Madaba It is best known for its Byzantine and Umayyad mosaics, especially a large Byzantine-era mosaic map of the Holy Land. Madaba is located 30 kilometres (19 miles) south-west of the capital Madaba dates from the Middle Bronze Age.The town of Madaba was once a Moabite border city, mentioned in the Bible in Numbers 21:30 and Joshua 13:9.
During its rule by the Roman and Byzantine empires from the 2nd to the 7th centuries, the city formed part of the Provincia Arabia set up by the Roman Emperor Trajan to replace the Nabataean kingdom of Petra.
The first evidence for a Christian community in the city, with its own bishop, is found in the Acts of the Council of Chalcedon in 451, where Constantine, Metropolitan Archbishop of Bostra (the provincial capital) signed on behalf of Gaiano, “Bishop of the Medabeni.”
The first mosaics were discovered during the building of new houses using bricks from older buildings. The new inhabitants of Madaba, made conscious of the importance of the mosaics by their priests, made sure that they took care of and preserved all the mosaics that came to light.
The northern part of the city turned out to be the area containing the greatest concentration of mosaics. During the Byzantine-Umayyad period, this northern area, crossed by a colonnaded Roman road, saw the building of the Church of the Map, the Hippolytus Mansion, the Church of the Virgin Mary, the Church of Prophet Elijah with its crypt, the Church of the Holy Martyrs (Al-Khadir), the Burnt Palace, the Church of the Sunna’ family, and the church of the salaita family.
A 6th-century mosaic map of Jerusalem in the Madaba Map The Map of Madaba mosaic was discovered in 1896 and the findings were published a year later. This discovery drew the attention of scholars worldwide. It also positively influenced the inhabitants, who shared the contagious passion of F. Giuseppe Manfredi, to whom the rediscovery of most of the city’s mosaics are owed. Madaba became known as the “City of Mosaics” in Jordan.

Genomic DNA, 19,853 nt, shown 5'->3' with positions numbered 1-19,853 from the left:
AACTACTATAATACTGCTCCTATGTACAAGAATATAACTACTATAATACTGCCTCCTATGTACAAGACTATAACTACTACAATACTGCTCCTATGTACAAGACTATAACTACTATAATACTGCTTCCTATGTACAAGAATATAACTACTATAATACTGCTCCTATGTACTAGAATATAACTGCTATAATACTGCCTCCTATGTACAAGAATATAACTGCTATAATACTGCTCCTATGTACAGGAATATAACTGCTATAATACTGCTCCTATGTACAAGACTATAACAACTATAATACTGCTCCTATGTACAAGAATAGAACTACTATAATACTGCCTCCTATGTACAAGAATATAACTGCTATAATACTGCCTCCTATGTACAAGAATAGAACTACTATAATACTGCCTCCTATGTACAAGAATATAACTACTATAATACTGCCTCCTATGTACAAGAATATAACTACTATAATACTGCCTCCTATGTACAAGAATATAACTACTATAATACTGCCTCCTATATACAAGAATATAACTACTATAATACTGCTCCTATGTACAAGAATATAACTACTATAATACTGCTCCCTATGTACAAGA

The Madaba Mosaic Map is a map of the region dating from the 6th century and preserved in the floor of the Greek Orthodox Basilica of Saint George, sometimes called the “Church of the Map”. With two million pieces of colored stone, the map depicts hills and valleys, villages and towns in Palestine and the Nile Delta. The mosaic contains the earliest extant representation of Byzantine Jerusalem, labeled the “Holy City.” The map provides important details about its 6th-century landmarks, with the cardo, or central colonnaded street, and the church of the Holy Sepulchre clearly visible. This map is one key in developing scholarly knowledge about the physical layout of Jerusalem after its destruction and rebuilding in 70 AD.
Mount Nebo is one of the most revered holy sites of Jordan, located 10 km (6 miles) west of the Roman Byzantine town of Madaba, for this is where Moses (pbuh) was buried. The site’s association with the last days of Moses is described in moving words in Deuteromony (34:1-7). The episode of Balak and Balam (2:13-26) also took place here.
The site’s other name is Pisgah: “And Moses went up from the plains of Moab to Mount Nebo, to the top of Pisgah which is opposite Jericho”. From the mountaintop, which is the highest point in the Moabite range, rising to about 800 meters at its apex, you can admire the dazzling view across the Jordan Valley and the Dead Sea, to the rooftops of Jerusalem and Bethlehem.
Centuries ago, pilgrims flocked to Mount Nebo on their final destination to visit the sanctuary. These pilgrims left behind vivid accounts of their travels, which helped archaeologists identify this sanctuary.